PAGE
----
The fire, which has already destroyed half the world heritage listed island, had crept within 700m of Happy Valley just before midday on Monday.
Queensland Fire and Emergency Services director Brian Cox says 90 firefighters and 24 water-bombing aircraft are defending the township.
Happy Valley's 50 residents have been urged to leave immediately, with the QFES warning the blaze "may pose a threat to all lives directly in its path".
People have also been told to prepare to leave the Kingfisher Bay Resort and Village about 20km southwest.
Mr Cox says backburning around Happy Valley's outskirts and continuous waterbombing runs will hopefully turn the tide on Monday.
He warned that heatwave conditions are set to persist in the "tinder-dry environment" all week.
"We are preparing for the worst type of thing and we're going to try to hit it with everything we have got today, we are pulling out all stops," Mr Cox told ABC TV.
Only about 10 residents have opted to leave the area, with the rest staying on to protect their homes.
The QFES director said most were actually trained or volunteer firefighters and emergency responders would protect them.
Elspeth Murray from the Happy Valley Community Association said overnight humidity and a drop in the wind had slowed the fire front, but 30km/h winds are expected later on Monday.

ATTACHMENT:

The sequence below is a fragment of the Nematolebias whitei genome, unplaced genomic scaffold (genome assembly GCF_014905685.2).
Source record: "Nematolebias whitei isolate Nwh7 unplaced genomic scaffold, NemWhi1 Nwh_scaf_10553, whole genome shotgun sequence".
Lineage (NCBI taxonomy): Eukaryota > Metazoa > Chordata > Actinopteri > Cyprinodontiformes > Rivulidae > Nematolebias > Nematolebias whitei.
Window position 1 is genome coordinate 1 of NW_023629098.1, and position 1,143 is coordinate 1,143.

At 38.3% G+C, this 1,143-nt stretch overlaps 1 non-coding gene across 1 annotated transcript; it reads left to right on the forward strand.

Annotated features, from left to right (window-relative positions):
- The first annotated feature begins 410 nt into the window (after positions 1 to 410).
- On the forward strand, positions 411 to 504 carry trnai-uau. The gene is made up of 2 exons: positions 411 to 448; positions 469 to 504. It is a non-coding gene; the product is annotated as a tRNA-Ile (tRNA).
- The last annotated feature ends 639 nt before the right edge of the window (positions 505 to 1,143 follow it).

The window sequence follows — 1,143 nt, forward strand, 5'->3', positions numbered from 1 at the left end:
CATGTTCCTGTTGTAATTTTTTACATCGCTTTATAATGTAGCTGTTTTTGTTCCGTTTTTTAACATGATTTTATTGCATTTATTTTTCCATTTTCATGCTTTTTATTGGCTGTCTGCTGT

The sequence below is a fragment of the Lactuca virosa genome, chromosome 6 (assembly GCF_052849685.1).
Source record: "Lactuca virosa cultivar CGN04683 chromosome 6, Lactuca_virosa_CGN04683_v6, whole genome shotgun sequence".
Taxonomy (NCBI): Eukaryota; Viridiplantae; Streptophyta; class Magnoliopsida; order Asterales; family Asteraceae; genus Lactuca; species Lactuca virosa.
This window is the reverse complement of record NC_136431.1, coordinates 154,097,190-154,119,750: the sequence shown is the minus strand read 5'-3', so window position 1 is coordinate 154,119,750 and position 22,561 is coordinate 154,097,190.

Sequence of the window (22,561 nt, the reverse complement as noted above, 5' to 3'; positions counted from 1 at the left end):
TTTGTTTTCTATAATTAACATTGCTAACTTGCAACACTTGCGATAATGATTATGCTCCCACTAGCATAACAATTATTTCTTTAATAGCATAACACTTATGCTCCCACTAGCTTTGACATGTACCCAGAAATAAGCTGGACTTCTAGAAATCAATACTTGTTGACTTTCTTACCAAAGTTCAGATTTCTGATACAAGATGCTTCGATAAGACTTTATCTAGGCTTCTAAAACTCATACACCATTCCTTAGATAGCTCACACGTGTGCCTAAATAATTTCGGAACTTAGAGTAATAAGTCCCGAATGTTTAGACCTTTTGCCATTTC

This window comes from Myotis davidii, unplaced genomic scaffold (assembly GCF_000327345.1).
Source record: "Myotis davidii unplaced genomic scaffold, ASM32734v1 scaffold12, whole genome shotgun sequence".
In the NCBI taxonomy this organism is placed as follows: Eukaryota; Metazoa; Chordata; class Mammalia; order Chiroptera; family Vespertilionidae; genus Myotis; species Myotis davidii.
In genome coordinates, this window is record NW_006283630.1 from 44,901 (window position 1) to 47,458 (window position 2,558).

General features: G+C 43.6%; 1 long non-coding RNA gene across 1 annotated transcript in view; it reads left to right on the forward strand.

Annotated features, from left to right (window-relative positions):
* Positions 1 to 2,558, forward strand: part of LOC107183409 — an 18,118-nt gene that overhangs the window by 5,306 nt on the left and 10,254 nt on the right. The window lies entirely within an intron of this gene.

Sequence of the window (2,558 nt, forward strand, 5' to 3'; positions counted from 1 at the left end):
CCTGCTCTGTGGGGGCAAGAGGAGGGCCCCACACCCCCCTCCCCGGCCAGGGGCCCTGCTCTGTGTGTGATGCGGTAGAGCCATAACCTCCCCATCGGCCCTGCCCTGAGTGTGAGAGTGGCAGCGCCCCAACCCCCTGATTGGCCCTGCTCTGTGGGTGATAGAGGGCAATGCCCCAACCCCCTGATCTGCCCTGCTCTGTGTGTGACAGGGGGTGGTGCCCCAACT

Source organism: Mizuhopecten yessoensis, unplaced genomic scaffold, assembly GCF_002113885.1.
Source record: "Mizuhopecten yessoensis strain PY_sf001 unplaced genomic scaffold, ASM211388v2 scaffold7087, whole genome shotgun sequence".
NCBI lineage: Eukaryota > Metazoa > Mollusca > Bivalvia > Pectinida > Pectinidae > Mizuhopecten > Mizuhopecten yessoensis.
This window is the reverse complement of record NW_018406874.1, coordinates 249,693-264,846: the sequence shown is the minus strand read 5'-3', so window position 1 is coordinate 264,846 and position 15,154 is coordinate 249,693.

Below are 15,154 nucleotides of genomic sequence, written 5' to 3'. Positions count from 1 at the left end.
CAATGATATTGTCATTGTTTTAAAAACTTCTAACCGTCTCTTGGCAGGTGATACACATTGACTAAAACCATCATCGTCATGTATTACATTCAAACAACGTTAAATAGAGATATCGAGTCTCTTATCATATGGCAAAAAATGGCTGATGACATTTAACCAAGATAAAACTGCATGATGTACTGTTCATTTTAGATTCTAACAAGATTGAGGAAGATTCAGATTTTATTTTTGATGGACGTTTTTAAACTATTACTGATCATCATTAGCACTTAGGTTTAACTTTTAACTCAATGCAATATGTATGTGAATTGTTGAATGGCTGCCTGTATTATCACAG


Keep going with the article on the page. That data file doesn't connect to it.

"It will be coming at us with a vengeance," she told the Today program.
Ms Murray is staying to defend her home in Happy Valley, and says locals have been preparing for severe bushfires for 18 months.
She said the community has worked on hazard reduction and built fire breaks under the direction of a resident who is a former Queensland Rural Fire Service inspector, with 30 years experience.
Ms Murray said the safety of the beach was only 200m away if conditions deteriorate .
"No one is being stupid, we know what we are doing," she said.
"We have been well-schooled in what often will burn down towns like ours - it's not the flames coming straight at us, but the ember attacks that happen and light up unattended property. So every home has been well and truly cleaned of leaf matter.
"Our garden is looking a lot greener than it should at this time of year only because we have been watering it solidly for the last three weeks to ensure that we don't have dry grass around. Neighbours have looked after neighbours here."
The NSW Rural Fire Service large air tanker, the Marie Bashir, is also flying to Queensland to help with water bombing efforts.
The plane can drop up to 15,000 litres on each run, while Queensland's leased air tanker can drop 10,000 litres at a time.
Mr Cox says having both large tankers along with other waterbombing aircraft will be a boost to firefighting efforts.
"We hope that the million litres of water we dropped yesterday will again be dropped today on that particular township area, and can hopefully save that town," he said.
The fire on Fraser Island, also known as K'gari, has been burning since mid-October.